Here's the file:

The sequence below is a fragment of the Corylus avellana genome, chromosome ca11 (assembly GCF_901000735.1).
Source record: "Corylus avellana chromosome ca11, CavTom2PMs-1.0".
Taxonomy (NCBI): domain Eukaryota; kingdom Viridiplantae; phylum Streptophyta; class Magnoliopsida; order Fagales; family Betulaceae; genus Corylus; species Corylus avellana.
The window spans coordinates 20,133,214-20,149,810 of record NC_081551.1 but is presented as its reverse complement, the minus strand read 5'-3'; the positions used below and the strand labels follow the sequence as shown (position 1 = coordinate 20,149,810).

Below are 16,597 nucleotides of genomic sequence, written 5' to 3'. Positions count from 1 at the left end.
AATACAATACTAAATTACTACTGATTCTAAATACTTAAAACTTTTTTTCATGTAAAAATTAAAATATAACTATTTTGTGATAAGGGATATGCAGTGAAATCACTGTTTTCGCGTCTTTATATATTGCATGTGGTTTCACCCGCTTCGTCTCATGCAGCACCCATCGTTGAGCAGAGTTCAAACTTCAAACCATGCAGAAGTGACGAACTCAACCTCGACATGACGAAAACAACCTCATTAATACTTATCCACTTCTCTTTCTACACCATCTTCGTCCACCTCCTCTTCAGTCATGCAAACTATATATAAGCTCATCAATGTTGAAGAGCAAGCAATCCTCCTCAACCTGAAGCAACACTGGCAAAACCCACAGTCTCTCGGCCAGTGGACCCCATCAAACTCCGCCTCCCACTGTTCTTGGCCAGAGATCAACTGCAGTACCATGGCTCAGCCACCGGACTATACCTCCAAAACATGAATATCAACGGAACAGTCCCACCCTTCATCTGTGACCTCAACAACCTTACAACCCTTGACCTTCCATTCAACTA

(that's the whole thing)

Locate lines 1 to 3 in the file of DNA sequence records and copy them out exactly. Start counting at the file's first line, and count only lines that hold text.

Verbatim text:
The sequence below is a fragment of the Corylus avellana genome, chromosome ca11 (assembly GCF_901000735.1).
Source record: "Corylus avellana chromosome ca11, CavTom2PMs-1.0".
Taxonomy (NCBI): domain Eukaryota; kingdom Viridiplantae; phylum Streptophyta; class Magnoliopsida; order Fagales; family Betulaceae; genus Corylus; species Corylus avellana.